Changes Ordered to Mental Health Treatment for Foster Children
A federal judge on Tuesday ordered the state to pay for certain home- and community-based mental health services for foster children to keep them from being institutionalized, the Los Angeles Times reports (Hong, Los Angeles Times, 3/16).
U.S. District Judge A. Howard Matz ruled that state officials must begin providing "therapeutic foster care" and family-based "wraparound" services for foster children (Lee, San Francisco Chronicle, 3/16). In therapeutic foster care, foster parents are trained to oversee therapy. Wraparound services are a collaborative treatment effort by the child, family and government agents (Los Angeles Times, 3/16).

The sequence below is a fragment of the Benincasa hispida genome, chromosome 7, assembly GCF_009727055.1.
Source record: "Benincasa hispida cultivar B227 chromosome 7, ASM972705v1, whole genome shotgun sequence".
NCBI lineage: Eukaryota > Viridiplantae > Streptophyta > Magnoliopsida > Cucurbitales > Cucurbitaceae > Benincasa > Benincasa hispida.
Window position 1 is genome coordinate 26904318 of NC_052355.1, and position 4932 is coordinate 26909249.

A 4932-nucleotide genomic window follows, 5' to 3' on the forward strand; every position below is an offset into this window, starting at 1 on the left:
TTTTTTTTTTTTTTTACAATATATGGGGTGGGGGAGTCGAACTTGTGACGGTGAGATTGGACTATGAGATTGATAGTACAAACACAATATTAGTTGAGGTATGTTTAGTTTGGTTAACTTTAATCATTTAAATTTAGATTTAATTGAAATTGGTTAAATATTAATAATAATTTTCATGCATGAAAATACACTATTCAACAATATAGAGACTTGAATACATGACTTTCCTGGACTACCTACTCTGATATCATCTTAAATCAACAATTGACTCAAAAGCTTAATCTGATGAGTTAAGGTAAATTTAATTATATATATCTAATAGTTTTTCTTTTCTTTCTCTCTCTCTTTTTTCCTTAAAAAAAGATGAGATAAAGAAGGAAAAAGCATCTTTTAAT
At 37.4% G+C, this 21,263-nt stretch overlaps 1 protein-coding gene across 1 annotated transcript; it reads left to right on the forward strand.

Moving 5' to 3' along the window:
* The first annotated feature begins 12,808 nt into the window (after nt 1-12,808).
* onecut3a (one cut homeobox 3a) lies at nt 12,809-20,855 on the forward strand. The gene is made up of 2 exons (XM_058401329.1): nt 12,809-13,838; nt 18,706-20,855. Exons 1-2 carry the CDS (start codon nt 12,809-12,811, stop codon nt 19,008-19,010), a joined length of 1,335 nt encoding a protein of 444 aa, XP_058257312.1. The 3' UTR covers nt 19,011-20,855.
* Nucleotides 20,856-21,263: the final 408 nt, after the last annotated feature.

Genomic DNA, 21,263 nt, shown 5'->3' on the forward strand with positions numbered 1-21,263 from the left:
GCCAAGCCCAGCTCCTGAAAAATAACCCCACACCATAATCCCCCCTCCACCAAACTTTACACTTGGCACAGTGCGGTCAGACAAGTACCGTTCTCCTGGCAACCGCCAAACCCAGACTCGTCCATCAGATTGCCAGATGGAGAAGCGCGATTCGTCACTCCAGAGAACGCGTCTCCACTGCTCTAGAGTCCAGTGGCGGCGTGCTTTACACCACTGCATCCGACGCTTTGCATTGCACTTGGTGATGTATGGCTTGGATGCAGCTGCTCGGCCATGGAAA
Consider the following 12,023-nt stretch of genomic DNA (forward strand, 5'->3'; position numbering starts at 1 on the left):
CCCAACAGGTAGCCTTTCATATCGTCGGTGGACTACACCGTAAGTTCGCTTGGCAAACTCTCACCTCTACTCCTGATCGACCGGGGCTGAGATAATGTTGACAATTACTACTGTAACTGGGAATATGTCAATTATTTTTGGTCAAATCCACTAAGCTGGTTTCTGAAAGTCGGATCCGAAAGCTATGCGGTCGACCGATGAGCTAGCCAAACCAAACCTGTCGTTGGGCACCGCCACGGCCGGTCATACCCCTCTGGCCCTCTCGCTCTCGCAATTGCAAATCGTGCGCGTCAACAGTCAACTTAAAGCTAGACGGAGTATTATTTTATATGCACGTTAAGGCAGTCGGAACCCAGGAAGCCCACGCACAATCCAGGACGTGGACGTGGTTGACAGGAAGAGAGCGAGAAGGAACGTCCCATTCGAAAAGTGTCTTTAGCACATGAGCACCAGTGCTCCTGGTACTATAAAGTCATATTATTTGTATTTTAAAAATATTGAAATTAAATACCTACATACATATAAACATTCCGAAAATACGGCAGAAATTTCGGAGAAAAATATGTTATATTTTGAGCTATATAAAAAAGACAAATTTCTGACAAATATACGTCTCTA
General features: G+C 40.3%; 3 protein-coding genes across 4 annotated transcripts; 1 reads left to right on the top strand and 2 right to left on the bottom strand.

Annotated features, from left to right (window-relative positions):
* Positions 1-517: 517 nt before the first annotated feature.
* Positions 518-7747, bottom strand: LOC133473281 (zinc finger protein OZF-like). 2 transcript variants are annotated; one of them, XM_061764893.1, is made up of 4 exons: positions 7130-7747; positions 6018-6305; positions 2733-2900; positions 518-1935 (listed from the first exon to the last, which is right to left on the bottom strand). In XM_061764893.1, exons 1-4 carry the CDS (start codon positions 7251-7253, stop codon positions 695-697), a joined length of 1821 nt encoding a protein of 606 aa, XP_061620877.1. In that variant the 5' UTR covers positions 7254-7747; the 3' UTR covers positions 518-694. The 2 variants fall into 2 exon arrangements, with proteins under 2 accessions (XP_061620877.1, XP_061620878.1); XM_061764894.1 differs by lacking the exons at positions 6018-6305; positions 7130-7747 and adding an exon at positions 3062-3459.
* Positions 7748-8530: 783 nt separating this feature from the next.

The state must begin providing such services in 120 days, Matz ruled (Marcucci, Oakland Tribune, 3/16).
The state must use federal Medi-Cal funds to pay for the services, Matz ruled (Los Angeles Times, 3/16). Currently, the state pays $540 million annually to care for 4,500 children in high-level group homes. Matz said there is "substantial evidence" that his ruling will save the state money (Anderson, Los Angeles Daily News, 3/16).
California officials must meet with the plaintiffs to develop an action plan and determine whether a special master to monitor the order should be appointed. A status report is due to the court within 70 days (Los Angeles Times, 3/16).